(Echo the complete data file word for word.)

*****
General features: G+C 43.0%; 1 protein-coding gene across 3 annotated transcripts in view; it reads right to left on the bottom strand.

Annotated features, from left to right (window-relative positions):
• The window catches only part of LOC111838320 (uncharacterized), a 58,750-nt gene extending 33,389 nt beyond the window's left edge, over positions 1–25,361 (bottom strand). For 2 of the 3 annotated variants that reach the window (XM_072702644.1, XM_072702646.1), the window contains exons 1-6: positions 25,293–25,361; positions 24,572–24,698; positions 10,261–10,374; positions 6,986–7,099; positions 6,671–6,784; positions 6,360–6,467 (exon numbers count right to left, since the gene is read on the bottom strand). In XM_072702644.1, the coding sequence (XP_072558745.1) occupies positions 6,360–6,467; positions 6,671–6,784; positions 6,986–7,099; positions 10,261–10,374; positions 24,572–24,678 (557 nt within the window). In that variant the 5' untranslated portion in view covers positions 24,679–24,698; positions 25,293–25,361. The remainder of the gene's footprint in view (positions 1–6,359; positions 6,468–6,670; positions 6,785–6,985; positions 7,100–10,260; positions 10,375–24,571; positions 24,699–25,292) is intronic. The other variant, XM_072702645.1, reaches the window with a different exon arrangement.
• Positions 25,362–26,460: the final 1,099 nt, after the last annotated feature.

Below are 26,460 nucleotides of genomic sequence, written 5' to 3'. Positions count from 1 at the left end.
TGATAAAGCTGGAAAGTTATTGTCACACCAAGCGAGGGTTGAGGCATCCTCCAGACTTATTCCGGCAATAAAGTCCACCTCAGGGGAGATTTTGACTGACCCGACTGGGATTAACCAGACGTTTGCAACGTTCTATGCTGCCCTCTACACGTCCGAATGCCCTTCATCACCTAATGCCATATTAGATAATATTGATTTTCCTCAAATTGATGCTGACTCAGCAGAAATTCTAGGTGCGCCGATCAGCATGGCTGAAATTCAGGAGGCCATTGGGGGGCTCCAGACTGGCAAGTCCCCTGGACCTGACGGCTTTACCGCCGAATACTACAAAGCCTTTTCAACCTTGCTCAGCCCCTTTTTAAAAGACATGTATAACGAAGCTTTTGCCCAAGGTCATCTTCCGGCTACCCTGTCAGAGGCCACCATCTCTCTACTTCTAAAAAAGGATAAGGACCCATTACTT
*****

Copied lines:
General features: G+C 43.0%; 1 protein-coding gene across 3 annotated transcripts in view; it reads right to left on the bottom strand.

Annotated features, from left to right (window-relative positions):
• The window catches only part of LOC111838320 (uncharacterized), a 58,750-nt gene extending 33,389 nt beyond the window's left edge, over positions 1–25,361 (bottom strand). For 2 of the 3 annotated variants that reach the window (XM_072702644.1, XM_072702646.1), the window contains exons 1-6: positions 25,293–25,361; positions 24,572–24,698; positions 10,261–10,374; positions 6,986–7,099; positions 6,671–6,784; positions 6,360–6,467 (exon numbers count right to left, since the gene is read on the bottom strand). In XM_072702644.1, the coding sequence (XP_072558745.1) occupies positions 6,360–6,467; positions 6,671–6,784; positions 6,986–7,099; positions 10,261–10,374; positions 24,572–24,678 (557 nt within the window). In that variant the 5' untranslated portion in view covers positions 24,679–24,698; positions 25,293–25,361. The remainder of the gene's footprint in view (positions 1–6,359; positions 6,468–6,670; positions 6,785–6,985; positions 7,100–10,260; positions 10,375–24,571; positions 24,699–25,292) is intronic. The other variant, XM_072702645.1, reaches the window with a different exon arrangement.
• Positions 25,362–26,460: the final 1,099 nt, after the last annotated feature.

Below are 26,460 nucleotides of genomic sequence, written 5' to 3'. Positions count from 1 at the left end.
TGATAAAGCTGGAAAGTTATTGTCACACCAAGCGAGGGTTGAGGCATCCTCCAGACTTATTCCGGCAATAAAGTCCACCTCAGGGGAGATTTTGACTGACCCGACTGGGATTAACCAGACGTTTGCAACGTTCTATGCTGCCCTCTACACGTCCGAATGCCCTTCATCACCTAATGCCATATTAGATAATATTGATTTTCCTCAAATTGATGCTGACTCAGCAGAAATTCTAGGTGCGCCGATCAGCATGGCTGAAATTCAGGAGGCCATTGGGGGGCTCCAGACTGGCAAGTCCCCTGGACCTGACGGCTTTACCGCCGAATACTACAAAGCCTTTTCAACCTTGCTCAGCCCCTTTTTAAAAGACATGTATAACGAAGCTTTTGCCCAAGGTCATCTTCCGGCTACCCTGTCAGAGGCCACCATCTCTCTACTTCTAAAAAAGGATAAGGACCCATTACTT